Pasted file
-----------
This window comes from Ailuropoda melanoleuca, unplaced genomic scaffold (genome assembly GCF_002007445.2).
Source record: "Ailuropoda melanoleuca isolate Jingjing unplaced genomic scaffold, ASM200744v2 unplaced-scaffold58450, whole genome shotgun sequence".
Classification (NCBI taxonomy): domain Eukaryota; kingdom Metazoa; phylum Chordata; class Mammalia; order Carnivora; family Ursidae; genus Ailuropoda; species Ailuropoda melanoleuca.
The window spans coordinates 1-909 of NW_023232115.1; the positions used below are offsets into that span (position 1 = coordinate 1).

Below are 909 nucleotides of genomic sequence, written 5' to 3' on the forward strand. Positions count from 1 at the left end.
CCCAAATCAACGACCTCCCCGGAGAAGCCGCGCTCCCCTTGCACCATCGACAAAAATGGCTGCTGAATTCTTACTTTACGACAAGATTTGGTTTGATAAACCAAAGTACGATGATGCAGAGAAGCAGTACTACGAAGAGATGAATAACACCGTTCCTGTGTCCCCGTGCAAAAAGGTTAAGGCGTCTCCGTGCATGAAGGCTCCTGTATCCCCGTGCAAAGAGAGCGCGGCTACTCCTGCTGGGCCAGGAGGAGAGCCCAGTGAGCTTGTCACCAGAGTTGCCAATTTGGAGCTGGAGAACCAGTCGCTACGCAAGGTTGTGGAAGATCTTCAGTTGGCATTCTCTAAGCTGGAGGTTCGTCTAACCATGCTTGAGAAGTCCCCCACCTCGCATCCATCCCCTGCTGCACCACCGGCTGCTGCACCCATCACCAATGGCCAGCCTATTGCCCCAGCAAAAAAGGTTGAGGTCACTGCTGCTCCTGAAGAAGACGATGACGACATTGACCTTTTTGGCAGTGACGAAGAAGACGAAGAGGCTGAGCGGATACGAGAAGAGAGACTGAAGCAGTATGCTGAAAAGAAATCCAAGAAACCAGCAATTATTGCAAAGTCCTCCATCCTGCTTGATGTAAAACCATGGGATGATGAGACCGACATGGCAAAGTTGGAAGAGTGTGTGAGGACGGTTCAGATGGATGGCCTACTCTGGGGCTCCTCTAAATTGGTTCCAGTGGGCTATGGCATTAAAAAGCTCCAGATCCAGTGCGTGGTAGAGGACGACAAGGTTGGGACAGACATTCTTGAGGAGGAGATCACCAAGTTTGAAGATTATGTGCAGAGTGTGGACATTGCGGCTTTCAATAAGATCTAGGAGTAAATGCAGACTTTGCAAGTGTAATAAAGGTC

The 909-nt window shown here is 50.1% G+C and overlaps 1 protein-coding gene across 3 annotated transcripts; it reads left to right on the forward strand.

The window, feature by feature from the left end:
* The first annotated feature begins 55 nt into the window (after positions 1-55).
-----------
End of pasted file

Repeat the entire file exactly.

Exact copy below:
This window comes from Ailuropoda melanoleuca, unplaced genomic scaffold (genome assembly GCF_002007445.2).
Source record: "Ailuropoda melanoleuca isolate Jingjing unplaced genomic scaffold, ASM200744v2 unplaced-scaffold58450, whole genome shotgun sequence".
Classification (NCBI taxonomy): domain Eukaryota; kingdom Metazoa; phylum Chordata; class Mammalia; order Carnivora; family Ursidae; genus Ailuropoda; species Ailuropoda melanoleuca.
The window spans coordinates 1-909 of NW_023232115.1; the positions used below are offsets into that span (position 1 = coordinate 1).

Below are 909 nucleotides of genomic sequence, written 5' to 3' on the forward strand. Positions count from 1 at the left end.
CCCAAATCAACGACCTCCCCGGAGAAGCCGCGCTCCCCTTGCACCATCGACAAAAATGGCTGCTGAATTCTTACTTTACGACAAGATTTGGTTTGATAAACCAAAGTACGATGATGCAGAGAAGCAGTACTACGAAGAGATGAATAACACCGTTCCTGTGTCCCCGTGCAAAAAGGTTAAGGCGTCTCCGTGCATGAAGGCTCCTGTATCCCCGTGCAAAGAGAGCGCGGCTACTCCTGCTGGGCCAGGAGGAGAGCCCAGTGAGCTTGTCACCAGAGTTGCCAATTTGGAGCTGGAGAACCAGTCGCTACGCAAGGTTGTGGAAGATCTTCAGTTGGCATTCTCTAAGCTGGAGGTTCGTCTAACCATGCTTGAGAAGTCCCCCACCTCGCATCCATCCCCTGCTGCACCACCGGCTGCTGCACCCATCACCAATGGCCAGCCTATTGCCCCAGCAAAAAAGGTTGAGGTCACTGCTGCTCCTGAAGAAGACGATGACGACATTGACCTTTTTGGCAGTGACGAAGAAGACGAAGAGGCTGAGCGGATACGAGAAGAGAGACTGAAGCAGTATGCTGAAAAGAAATCCAAGAAACCAGCAATTATTGCAAAGTCCTCCATCCTGCTTGATGTAAAACCATGGGATGATGAGACCGACATGGCAAAGTTGGAAGAGTGTGTGAGGACGGTTCAGATGGATGGCCTACTCTGGGGCTCCTCTAAATTGGTTCCAGTGGGCTATGGCATTAAAAAGCTCCAGATCCAGTGCGTGGTAGAGGACGACAAGGTTGGGACAGACATTCTTGAGGAGGAGATCACCAAGTTTGAAGATTATGTGCAGAGTGTGGACATTGCGGCTTTCAATAAGATCTAGGAGTAAATGCAGACTTTGCAAGTGTAATAAAGGTC

The 909-nt window shown here is 50.1% G+C and overlaps 1 protein-coding gene across 3 annotated transcripts; it reads left to right on the forward strand.

The window, feature by feature from the left end:
* The first annotated feature begins 55 nt into the window (after positions 1-55).